European Radiology

, Volume 29, Issue 3, pp 1574–1585 | Cite as

Left ventricular extracellular volume fraction and atrioventricular interaction in hypertension

  • Jonathan C. L. RodriguesEmail author
  • Tamas Erdei
  • Amardeep Ghosh Dastidar
  • Gergley Szantho
  • Amy E. Burchell
  • Laura E. K. Ratcliffe
  • Emma C. Hart
  • Angus K. Nightingale
  • Julian F. R. Paton
  • Nathan E. Manghat
  • Mark C. K. Hamilton



Left atrial enlargement (LAE) predicts cardiovascular morbidity and mortality. Impaired LA function also confers poor prognosis. This study aimed to determine whether left ventricular (LV) interstitial fibrosis is associated with LAE and LA impairment in systemic hypertension.


Following informed written consent, a prospective observational study of 86 hypertensive patients (49 ± 15 years, 53% male, office SBP 168 ± 30 mmHg, office DBP 97 ± 4 mmHg) and 20 normotensive controls (48 ± 13 years, 55% male, office SBP 130 ± 13 mmHg, office DBP 80 ± 11 mmHg) at 1.5-T cardiovascular magnetic resonance was conducted. Extracellular volume fraction (ECV) was calculated by T1-mapping. LA volume (LAV) was measured with biplane area-length method. LA reservoir, conduit and pump function were calculated with the phasic volumetric method.


Indexed LAV correlated with indexed LV mass (R = 0.376, p < 0.0001) and ECV (R = 0.359, p = 0.001). However, ECV was the strongest significant predictor of LAE in multivariate regression analysis (odds ratio [95th confidence interval] 1.24 [1.04–1.48], p = 0.017). Indexed myocardial interstitial volume was associated with significant reductions in LA reservoir (R = -0.437, p < 0.0001) and conduit (R = -0.316, p = 0.003) but not pump (R = -0.167, p = 0.125) function. Multiple linear regression, correcting for age, gender, BMI, BP and diabetes, showed an independent decrease of 3.5% LA total emptying fraction for each 10 ml/m2 increase in myocardial interstitial volume (standard β coefficient -3.54, p = 0.002).


LV extracellular expansion is associated with LAE and impaired LA reservoir and conduit function. Future studies should identify if targeting diffuse LV fibrosis is beneficial in reverse remodelling of LA structural and functional pathological abnormalities in hypertension.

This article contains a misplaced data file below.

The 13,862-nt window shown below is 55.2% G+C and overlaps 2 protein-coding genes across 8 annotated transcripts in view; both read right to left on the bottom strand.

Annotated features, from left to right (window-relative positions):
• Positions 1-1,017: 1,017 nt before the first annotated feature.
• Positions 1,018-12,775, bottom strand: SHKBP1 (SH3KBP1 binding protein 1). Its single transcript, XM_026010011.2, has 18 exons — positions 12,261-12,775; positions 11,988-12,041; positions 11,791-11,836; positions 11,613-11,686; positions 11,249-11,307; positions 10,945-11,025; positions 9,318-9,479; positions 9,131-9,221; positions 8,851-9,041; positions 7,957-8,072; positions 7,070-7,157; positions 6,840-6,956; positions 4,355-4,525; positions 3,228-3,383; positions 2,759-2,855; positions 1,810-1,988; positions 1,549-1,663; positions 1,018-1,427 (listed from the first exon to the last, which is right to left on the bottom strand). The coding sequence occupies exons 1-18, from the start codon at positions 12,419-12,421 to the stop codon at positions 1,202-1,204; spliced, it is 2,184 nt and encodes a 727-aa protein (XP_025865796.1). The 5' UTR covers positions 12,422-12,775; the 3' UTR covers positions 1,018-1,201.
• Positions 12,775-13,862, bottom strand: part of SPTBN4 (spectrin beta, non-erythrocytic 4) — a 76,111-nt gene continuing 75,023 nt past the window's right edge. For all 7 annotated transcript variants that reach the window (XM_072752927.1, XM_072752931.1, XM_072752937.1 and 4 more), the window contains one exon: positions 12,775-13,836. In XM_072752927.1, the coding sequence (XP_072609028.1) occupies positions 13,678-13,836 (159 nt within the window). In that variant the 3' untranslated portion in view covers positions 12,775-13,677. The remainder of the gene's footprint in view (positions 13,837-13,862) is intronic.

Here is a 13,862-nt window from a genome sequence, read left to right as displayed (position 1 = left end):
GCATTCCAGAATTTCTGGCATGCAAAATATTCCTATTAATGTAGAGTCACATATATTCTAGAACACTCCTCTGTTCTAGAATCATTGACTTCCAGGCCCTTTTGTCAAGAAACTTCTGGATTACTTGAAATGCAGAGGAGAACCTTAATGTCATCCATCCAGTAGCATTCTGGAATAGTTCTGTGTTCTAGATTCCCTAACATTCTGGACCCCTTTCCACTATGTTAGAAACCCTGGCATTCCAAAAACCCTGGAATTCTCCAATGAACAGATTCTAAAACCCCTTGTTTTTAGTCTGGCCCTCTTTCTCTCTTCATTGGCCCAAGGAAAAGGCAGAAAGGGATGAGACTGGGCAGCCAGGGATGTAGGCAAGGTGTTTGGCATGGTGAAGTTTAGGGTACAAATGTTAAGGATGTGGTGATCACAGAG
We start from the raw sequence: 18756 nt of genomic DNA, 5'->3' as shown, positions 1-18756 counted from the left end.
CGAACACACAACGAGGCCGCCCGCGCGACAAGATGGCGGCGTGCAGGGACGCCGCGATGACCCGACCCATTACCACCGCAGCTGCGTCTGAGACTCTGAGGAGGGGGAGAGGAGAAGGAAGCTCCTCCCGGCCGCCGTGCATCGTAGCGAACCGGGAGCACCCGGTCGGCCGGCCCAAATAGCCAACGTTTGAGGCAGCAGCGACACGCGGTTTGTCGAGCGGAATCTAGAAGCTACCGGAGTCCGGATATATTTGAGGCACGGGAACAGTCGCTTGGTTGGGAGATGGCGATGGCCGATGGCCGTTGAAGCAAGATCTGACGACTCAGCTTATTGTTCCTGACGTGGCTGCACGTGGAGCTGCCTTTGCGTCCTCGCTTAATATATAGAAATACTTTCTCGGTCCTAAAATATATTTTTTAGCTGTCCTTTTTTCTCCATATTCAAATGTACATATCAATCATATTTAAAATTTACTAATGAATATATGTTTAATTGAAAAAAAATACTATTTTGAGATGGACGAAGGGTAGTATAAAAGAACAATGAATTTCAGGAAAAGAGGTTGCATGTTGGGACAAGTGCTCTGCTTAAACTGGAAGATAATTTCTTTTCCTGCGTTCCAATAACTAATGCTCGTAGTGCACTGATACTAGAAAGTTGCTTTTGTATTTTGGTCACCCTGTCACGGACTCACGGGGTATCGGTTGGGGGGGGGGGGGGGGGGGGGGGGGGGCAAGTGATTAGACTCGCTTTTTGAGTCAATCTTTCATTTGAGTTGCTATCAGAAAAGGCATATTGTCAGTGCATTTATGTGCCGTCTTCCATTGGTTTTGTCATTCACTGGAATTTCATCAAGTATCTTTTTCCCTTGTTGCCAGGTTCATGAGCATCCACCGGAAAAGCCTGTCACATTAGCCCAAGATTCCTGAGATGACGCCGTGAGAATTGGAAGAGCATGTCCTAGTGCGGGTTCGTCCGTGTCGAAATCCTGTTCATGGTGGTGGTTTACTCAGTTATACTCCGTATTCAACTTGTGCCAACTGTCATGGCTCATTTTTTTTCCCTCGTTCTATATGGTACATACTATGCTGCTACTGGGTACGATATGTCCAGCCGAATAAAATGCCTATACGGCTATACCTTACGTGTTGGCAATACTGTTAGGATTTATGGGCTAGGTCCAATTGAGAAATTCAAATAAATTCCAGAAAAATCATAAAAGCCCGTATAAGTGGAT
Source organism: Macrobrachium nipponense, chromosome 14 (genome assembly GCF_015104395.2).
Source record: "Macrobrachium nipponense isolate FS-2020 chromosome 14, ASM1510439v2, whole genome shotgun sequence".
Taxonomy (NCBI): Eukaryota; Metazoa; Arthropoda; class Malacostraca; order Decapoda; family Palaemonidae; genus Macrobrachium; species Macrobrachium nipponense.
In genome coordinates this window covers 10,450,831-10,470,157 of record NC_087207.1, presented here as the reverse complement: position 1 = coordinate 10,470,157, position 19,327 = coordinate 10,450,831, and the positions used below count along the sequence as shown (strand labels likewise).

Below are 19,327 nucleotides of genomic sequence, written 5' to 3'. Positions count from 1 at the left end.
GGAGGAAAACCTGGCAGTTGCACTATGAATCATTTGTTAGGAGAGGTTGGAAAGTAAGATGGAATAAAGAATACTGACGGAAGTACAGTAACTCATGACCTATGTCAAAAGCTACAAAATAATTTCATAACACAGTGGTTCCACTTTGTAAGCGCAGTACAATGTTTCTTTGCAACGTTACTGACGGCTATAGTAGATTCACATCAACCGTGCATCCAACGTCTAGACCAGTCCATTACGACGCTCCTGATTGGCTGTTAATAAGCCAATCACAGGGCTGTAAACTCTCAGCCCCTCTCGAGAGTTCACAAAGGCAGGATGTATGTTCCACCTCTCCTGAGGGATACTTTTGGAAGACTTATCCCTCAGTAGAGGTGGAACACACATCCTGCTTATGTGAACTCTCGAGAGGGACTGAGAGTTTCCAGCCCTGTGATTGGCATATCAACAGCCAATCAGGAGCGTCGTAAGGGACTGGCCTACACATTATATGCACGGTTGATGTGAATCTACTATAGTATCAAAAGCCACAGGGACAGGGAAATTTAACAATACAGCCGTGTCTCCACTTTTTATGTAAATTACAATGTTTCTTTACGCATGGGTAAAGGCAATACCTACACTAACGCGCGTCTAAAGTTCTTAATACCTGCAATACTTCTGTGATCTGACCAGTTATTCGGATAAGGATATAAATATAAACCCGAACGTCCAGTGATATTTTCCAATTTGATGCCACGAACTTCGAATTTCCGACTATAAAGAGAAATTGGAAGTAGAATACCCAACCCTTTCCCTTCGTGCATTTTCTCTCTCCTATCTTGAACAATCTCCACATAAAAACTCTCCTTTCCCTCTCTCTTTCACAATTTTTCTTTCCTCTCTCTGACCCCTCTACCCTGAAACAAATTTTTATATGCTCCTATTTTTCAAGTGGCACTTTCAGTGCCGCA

Key Points

• Left atrial enlargement (LAE) and impairment are markers of adverse prognosis in systemic hypertension but their pathophysiology is poorly understood.

• Left ventricular extracellular volume fraction was the strongest independent multivariate predictor of LAE and was associated with impaired left atrial reservoir and conduit function.

• LV interstitial expansion may play a central role in the pathophysiology of adverse atrioventricular interaction in systemic hypertension.


Cardiac imaging techniques Magnetic resonance imaging Hypertension Fibrosis Strain 



Analysis of ariance


Body mass index


Cardiovascular magnetic resonance


Diastolic blood pressure


Extracellular volume fraction


End-diastolic volume


European Society of Cardiology


End-systolic volume


Left atrial


Left atrial enlargement


Left atrial volume


Maximal left atrial volume


Minimal left atrial volume


Left atrial volume just prior to left atrial contraction


Left ventricular


Left ventricular hypertrophy


Left ventricular mass


Region of interest


Systolic blood pressure


Steady state free precession


Stroke volume



This work was supported by the Bristol National Institute for Health Research (NIHR) Cardiovascular Biomedical Research Unit at the Bristol Heart Institute. The views expressed are those of the authors and not necessarily those of the National Health Service, NIHR, or Department of Health.

We thank Christopher Lawton, Superintendent Radiographer, and the Bristol Heart Institute CMR radiographers for their expertise in performing the CMRs. JCLR: Clinical Society of Bath Postgraduate Research Bursary 2014 and Royal College of Radiologists Kodak Research Scholarship 2014. ECH and JFRP are funded by the British Heart Foundation.


This study has received funding by The Royal College of Radiologists Kodak Research Scholarship 2014.

Compliance with ethical standards


The scientific guarantor of this publication is Dr Mark Hamilton.

Conflict of interest

The authors of this manuscript declare no relationships with any companies whose products or services may be related to the subject matter of the article.

Statistics and biometry

No complex statistical methods were necessary for this paper.

Informed consent

Written informed consent was obtained from all subjects (patients) in this study.

Ethical approval

Institutional review board approval was obtained.


• prospective

• observational

• performed at one institution


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Copyright information

© European Society of Radiology 2018

Authors and Affiliations

  • Jonathan C. L. Rodrigues
    • 1
    • 2
    • 3
    Email author
  • Tamas Erdei
    • 1
  • Amardeep Ghosh Dastidar
    • 1
  • Gergley Szantho
    • 1
  • Amy E. Burchell
    • 4
  • Laura E. K. Ratcliffe
    • 4
  • Emma C. Hart
    • 2
    • 4
  • Angus K. Nightingale
    • 4
  • Julian F. R. Paton
    • 2
    • 4
  • Nathan E. Manghat
    • 5
  • Mark C. K. Hamilton
    • 5
  1. 1.Department of Cardiovascular Magnetic Resonance, Bristol Cardiovascular Biomedical Research Unit, Bristol Heart InstituteUniversity Hospitals Bristol NHS Foundation TrustBristolUK
  2. 2.School of Physiology, Pharmacology & Neuroscience, Faculty of Biomedical ScienceUniversity of BristolBristolUK
  3. 3.Department of RadiologyRoyal United Hospitals Bath NHS Foundation TrustBathUK
  4. 4.BHI CardioNomics Research Group, Clinical Research and Imaging Centre-BristolUniversity of BristolBristolUK
  5. 5.Department of Radiology, Bristol Royal InfirmaryUniversity Bristol NHS Foundation TrustBristolUK

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